Bending Creep and Load Duration of Douglas-Fir 2 By 4S Under Constant Load

Charles C. Gerhards


Douglas-fir 2 by 4 beams of different grades were tested under various constant-load levels in a controlled environment to evaluate load duration and creep behavior. A two-parameter equation was used to model relative creep of wood beams free of partial fracture. Both parameters M and N of this equation vary considerably between specimens but can be highly correlated with each other, depending on the time base used to determine N. Stress level was partially correlated with M and N together, but with neither parameter alone.

Additional matched beams were tested at near design loads in an unheated building to determine the effect of an uncontrolled environment on load duration and creep. Based on load duration results for the controlled environment already reported, load durations do not appear to have been shortened by the uncontrolled environment, although relative creep was considerably increased.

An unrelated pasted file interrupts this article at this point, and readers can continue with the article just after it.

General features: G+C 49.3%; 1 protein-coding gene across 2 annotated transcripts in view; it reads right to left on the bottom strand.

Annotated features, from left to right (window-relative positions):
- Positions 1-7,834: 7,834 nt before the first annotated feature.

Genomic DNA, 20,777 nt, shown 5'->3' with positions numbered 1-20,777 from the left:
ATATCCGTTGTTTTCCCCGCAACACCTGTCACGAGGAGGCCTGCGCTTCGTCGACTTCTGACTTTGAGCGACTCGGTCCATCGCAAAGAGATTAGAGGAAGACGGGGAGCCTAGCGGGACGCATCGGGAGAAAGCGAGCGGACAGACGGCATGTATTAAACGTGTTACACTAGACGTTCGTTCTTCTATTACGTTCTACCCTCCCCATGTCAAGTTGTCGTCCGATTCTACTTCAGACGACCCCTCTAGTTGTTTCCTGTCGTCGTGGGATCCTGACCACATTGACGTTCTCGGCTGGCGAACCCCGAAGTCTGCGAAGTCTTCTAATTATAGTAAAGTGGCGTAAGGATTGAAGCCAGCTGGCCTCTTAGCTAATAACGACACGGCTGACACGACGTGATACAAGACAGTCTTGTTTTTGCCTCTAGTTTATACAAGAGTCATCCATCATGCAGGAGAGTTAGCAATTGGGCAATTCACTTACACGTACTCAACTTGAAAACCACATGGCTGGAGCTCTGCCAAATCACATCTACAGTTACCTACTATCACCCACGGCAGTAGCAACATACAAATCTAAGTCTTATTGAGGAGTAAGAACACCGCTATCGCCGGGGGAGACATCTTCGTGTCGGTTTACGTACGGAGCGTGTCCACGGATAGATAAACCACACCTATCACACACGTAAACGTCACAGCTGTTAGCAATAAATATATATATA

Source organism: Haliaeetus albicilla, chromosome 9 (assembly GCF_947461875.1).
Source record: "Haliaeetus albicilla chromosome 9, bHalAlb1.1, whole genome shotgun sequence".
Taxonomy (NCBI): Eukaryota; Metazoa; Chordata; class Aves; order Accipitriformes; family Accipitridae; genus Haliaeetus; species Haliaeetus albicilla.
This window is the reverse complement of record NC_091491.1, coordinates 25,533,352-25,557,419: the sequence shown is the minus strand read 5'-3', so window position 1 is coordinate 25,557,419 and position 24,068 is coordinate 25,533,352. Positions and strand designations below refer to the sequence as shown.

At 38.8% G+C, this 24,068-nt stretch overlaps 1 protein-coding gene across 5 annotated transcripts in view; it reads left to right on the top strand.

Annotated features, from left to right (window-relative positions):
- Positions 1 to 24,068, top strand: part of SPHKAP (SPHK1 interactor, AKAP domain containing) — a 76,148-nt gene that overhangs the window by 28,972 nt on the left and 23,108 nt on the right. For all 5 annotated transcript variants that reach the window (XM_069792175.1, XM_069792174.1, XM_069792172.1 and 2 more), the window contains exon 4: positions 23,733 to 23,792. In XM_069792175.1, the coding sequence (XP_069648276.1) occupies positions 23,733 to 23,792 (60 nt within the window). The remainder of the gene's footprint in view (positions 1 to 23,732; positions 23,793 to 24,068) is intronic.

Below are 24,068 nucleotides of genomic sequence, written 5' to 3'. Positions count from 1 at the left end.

The most important result of this study, which has implications for the safety of wood structures, is that more beams failed when loaded at near design stress than are commonly assumed would fail. This result, coupled with results from a previous study, suggests that Douglas-fir bending allowable properties should reflect greater load duration reduction factors or shorter load durations. This research is important to structural engineers and to code groups responsible for the safe design of wood structures when establishing new design criteria for load duration and deflection limits.


Bending creep;relative creep;creep modeling;deflection;wood beams;lumber grade;controlled and uncontrolled environments;wood engineering;load duration;design criteria

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